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Figure 1. Camera orientations determined automatically
by 3DM Analyst Heritage Mapping Suite entirely
from pictures of a 15 cm high cuneiform cone.

3DM Analyst Heritage Mapping Suite is a version of ADAM Technology's 3DM Analyst software designed for heritage mapping and archaeological applications.

Because it is based on digital photogrammetry, it brings along all of the benefits that photogrammetry entails:

  1. It is inherently scale-free: the same camera and software can be used for the smallest projects (Figure 1), creating digital models of small objects with point densities in the order of 30 microns (over 1,000 points per square millimetres) and accuracies in the order of 15 microns (Figure 2), all the way up to large projects spanning several kilometres in size. The detail and accuracy of the generated data is determined by the time and effort that the user is willing to spend rather than intrinsic limitations on the instruments used — at least down to scales in the order of tens of microns!

  2. It is fast: automatically determining the relative orientation of two images takes less than four seconds, and generating a DTM consisting of 250,000 points from 8 megapixel images takes less than 60 seconds on a modern PC.

  3. It is highly automated: the software is capable of fully automatically determining the relative orientation of any number of images with respect to each other (Figure 1), greatly reducing the workload of staff.

  4. Image registration is automatic: because the 3D data is derived from the images themselves, the images are inherently registered to the 3D surfaces!

  5. "Point cloud registration" is also automatic: because the 3D data is derived from images oriented in a common co-ordinate system, all of the 3D data that is generated from those images is also in that common co-ordinate system. The accuracy of the "co-registration" of the data is on the order of a third of a pixel or better — at least ten times more accurate than the density of the 3D points themselves. This is because the camera orientations were derived from the pixels rather than from interpolating a 3D surface from the point clouds and attempting to co-register the point clouds based on finding the best fit to the surfaces.

  6. It supports the notion of empirical provenance: a record of the journey of "original, unaltered empirical evidence from its initial data capture all the way through the image generation process pipeline to its final digital representation", giving "an account of the process history employed to generate digital virtual representations of our world." Acquiring digitial images of an object or a scene is a well-understood and widely accepted method of recording information about that object or scene. These images can be distributed along with the 3D models, and methods exist for users of those images to ensure that they have not been altered since capture. Because those images are the raw material used by 3DM Analyst to create the 3D models, end-users can reproduce the 3D models themselves as well as verify the accuracy of 3D models against the original images.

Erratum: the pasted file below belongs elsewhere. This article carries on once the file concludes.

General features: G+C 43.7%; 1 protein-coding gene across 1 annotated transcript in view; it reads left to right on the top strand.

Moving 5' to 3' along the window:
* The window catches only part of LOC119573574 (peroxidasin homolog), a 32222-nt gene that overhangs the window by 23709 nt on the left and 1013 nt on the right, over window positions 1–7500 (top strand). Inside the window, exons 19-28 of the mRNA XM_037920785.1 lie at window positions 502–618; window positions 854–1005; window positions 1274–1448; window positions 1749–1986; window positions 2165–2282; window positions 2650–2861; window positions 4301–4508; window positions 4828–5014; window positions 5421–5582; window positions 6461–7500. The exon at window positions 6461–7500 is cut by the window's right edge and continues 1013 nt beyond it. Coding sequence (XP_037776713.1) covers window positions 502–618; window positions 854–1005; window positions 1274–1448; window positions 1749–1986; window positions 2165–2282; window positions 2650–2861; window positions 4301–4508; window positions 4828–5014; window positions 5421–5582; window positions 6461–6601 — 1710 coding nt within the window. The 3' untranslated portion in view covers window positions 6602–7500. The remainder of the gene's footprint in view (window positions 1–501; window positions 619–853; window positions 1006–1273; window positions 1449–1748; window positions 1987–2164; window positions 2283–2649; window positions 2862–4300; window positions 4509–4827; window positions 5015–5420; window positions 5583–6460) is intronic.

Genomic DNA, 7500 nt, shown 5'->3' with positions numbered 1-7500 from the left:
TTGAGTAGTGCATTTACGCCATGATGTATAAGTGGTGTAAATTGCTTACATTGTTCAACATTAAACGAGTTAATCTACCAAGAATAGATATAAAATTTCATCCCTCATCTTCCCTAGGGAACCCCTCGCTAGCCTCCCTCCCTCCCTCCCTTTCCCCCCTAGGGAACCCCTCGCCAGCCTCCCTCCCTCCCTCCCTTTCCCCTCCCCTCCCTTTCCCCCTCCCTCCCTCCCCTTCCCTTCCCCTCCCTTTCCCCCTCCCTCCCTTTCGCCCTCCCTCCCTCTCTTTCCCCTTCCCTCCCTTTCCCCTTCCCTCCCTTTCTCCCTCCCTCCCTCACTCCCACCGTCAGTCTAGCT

3DM Analyst Heritage Mapping Suite can export generated surface models in Alias | Wavefront *.obj file format, allowing the data to be imported into a wide range of modelling packages.


The following movies show some models created by 3DM Analyst from digitial images of various objects. All images courtesy of Cultural Heritage Imaging in San Francisco.

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Figure 2. A 25 mm × 15 mm portion of the cuneiform cone. 3DM Analyst generated nearly 400,000 3D points in
2 minutes 22 seconds on a 2.4 GHz dual-core PC to represent this surface, with an average point density
of one point per 30 µm × 30 µm, or over 1,000 points per square millimetre.

Figure 2 shows a small portion of the same cone used in Figure 1. The images were captured with a Canon EOS 400D ("Digital Rebel XTi" in the US) with a 100 mm macro lens from 235 mm away, yeilding a pixel size on the object of around 13 µm. The most detailed images to date from any of our customers were from a Canon EOS 300D with 100 mm lens from 100 mm away, yielding a pixel size on the object of under 6 µm and an independely-measured planimetric accuracy of 5 µm and depth accuracy of 15 µm.

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Figure 3. Arguello Gate from the Presidio in San Francisco.

Figure 3 shows the Arguello Gate from the Presidio. For larger objects or outdoor scenes the principles of operation are exactly the same as when the software is being used in a mining environment.